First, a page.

Significant advances in the recovery of the Matanza-Riachuelo River Basin

July 29, 2014


View of the Matanza-Riachuelo river

Victoria Ojea / World Bank

Major works will soon begin to clean up one of the world’s most polluted rivers

The Matanza-Riachuelo River flows for approximately 64 kilometers, from the birthplace of dulce de leche, also known as the District of La Matanza, to the shores of La Boca.

Although La Boca is a well-known tourist destination, for more than 100 years, this river has earned the notorious distinction of being the discharge site for industrial waste and sewage, making it one of the most polluted rivers in the world.

This is changing, however. Argentina is implementing the most ambitious basin recovery project in its environmental history: the Integrated Plan for Environmental Sanitation for the cleanup and sustainable development of the Matanza-Riachuelo River basin.

This initiative is supported by the World Bank and implemented by the Matanza-Riachuelo River Basin Authority (ACUMAR), with the participation of the Secretariat for the Environment and Sustainable Development. Additionally, 13 river municipalities are involved, as is the City of Buenos Aires and the AySA Company (Argentina Water and Sanitation).

“We have just hit a milestone. The contracts have been signed to begin major works to improve sanitation coverage,” says Daniel Mira-Salama, World Bank Environmental Expert and Project Co-director.

These large-scale engineering works are crucial for the health of seven million people living in the area, of whom at least 10 percent live below the national poverty line.

Many of these families live in floodplains and near garbage dumps, which can threaten their health, in addition to creating an environmental problem. “Today the river is a potential source of problems for the population who live nearby,” says Mira-Salama.

Cleaner water for Riachuelo

The project seeks to limit both direct discharge of sewage and to oxygenate the river in an effort to revitalize it.

To this end, a large rubbish collector will be constructed on the left bank of the Riachuelo, which will transport sewage to different treatment plants, thereby avoiding its direct discharge into the river. The project also plans to buildan 11.5-kilometer outfall, which leads to Río de la Plata.

Additionally, the Integral Sanitation Plan will expand and/or build several treatment plants throughout the basin and construct waterfall aeration stations.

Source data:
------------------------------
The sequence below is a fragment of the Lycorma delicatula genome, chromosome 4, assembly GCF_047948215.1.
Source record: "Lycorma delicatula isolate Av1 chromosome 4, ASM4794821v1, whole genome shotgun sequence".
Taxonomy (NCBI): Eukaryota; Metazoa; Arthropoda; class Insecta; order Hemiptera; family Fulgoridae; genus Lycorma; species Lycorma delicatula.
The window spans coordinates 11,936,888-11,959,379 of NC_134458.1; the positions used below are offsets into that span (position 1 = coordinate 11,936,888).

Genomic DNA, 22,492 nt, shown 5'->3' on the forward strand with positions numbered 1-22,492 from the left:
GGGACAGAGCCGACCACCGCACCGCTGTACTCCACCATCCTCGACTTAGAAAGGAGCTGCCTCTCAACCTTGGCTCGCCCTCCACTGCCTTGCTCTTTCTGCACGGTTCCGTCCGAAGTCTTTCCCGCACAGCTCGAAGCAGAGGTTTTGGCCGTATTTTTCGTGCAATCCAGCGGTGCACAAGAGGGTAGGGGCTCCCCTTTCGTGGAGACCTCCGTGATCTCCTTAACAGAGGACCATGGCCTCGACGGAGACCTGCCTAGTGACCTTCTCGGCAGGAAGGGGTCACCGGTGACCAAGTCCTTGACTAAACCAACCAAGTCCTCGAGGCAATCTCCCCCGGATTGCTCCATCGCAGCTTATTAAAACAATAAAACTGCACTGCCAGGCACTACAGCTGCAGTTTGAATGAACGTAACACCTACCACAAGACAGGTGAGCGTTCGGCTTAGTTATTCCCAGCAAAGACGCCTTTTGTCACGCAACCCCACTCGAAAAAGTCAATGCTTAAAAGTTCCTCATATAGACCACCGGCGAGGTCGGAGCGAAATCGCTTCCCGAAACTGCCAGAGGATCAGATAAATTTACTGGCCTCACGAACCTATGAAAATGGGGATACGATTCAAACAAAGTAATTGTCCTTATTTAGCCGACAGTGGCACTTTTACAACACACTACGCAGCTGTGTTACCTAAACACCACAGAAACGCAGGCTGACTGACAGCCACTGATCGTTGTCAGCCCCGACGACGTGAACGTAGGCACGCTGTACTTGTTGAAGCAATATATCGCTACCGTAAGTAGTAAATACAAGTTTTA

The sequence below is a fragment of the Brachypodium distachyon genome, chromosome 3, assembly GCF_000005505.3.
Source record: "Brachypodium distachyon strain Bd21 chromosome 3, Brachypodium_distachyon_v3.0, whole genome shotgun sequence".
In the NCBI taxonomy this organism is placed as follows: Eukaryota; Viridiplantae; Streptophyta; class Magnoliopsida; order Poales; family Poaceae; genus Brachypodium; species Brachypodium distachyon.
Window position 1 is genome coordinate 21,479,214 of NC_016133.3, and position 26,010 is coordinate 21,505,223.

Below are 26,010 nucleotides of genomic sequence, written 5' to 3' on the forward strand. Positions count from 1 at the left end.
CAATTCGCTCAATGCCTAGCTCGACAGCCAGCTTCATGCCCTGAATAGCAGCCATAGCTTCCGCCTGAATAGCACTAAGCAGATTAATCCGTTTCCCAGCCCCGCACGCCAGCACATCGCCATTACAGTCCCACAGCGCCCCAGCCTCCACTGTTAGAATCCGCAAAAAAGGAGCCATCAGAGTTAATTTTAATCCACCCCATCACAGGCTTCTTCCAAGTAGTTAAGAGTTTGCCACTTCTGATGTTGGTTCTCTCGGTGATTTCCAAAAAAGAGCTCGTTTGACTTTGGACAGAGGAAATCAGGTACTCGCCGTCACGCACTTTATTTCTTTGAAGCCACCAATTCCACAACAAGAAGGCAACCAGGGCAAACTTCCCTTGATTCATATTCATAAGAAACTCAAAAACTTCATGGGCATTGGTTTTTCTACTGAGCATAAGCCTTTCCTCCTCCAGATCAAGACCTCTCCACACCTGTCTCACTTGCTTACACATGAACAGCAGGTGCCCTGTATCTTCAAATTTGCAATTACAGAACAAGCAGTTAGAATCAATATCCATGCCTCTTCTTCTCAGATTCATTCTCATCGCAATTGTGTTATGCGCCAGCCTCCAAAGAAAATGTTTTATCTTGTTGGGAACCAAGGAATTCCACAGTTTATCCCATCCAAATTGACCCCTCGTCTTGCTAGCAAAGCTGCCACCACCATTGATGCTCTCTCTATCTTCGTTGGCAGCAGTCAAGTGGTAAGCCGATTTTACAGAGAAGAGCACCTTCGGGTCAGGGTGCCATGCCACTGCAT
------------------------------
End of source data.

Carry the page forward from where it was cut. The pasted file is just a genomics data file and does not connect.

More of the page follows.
“Once the works are completed, the river can be used in previously unimaginable ways, such as for boating and other recreational activities,” says Mira-Salama.

Industries committed to the river

Much of the river pollution is the result of industrial discharge by more than 15,000 local enterprises. In addition to sewage, pollution originates from industrial waste such as tannery residues, which dump large quantities of chromium and sulfides into the river.

To address this situation, the basin recovery plan also includes an industrial conversion component to ensure cleaner production. Several enterprises have begun to improve how they manage their environmental impact.

According to ACUMAR, the basin currently has 459 converted enterprises and more than 1,300 enterprises in the process of conversion. Efforts must now focus on the remaining polluting businesses, which need to improve their production practices.

“Monitoring of small and medium-sized enterprises is a complex issue both in the Matanza-Riachuelo River Basin and in the rest of the world. Solid, proven solutions must be identified,” Mira-Salama emphasizes.

Faced with this challenge, experts from Spain, Brazil and Mexico met at the ACUMAR headquarters in Buenos Aires to share experiences on industrial management and treatment of effluent basins.

For example, in Leon, Mexico, where tanneries – one of the most polluting industries– produce some 50,000 pieces of leather daily, a treatment plant was built which has the capacity to clean 2,500 liters of water a second. This treated wastewater can have other uses for 150 enterprises, which also are continually monitored to control their mass discharge into the treatment systems, and ultimately, into the Turbio River.

On the other side of the Atlantic, in the Murcia region of Spain, 46 treatment plants help keep the Segura River clean, which guarantees a supply of safe water for one of the country’s largest producers of fruits and vegetables. The project to clean up the Segura River was a major undertaking that required more than 10 years. “The entire river has oxygen. Now people can fish there,” says Miguel Ángel Ródenas, president of the Segura River Hydrographic Federation.

For its part, the City of Belo Horizonte in Brazil is implementing a comprehensive plan where the goal of the environmental sanitation and water recovery activities is to make Pampulha Lake suitable for nautical activities by 2015.

Through the exchanges and working groups created during the event, project representatives were able to learn about and collate ideas which can be adapted and directly applied to the Argentine project to manage industrial pollution in the basin.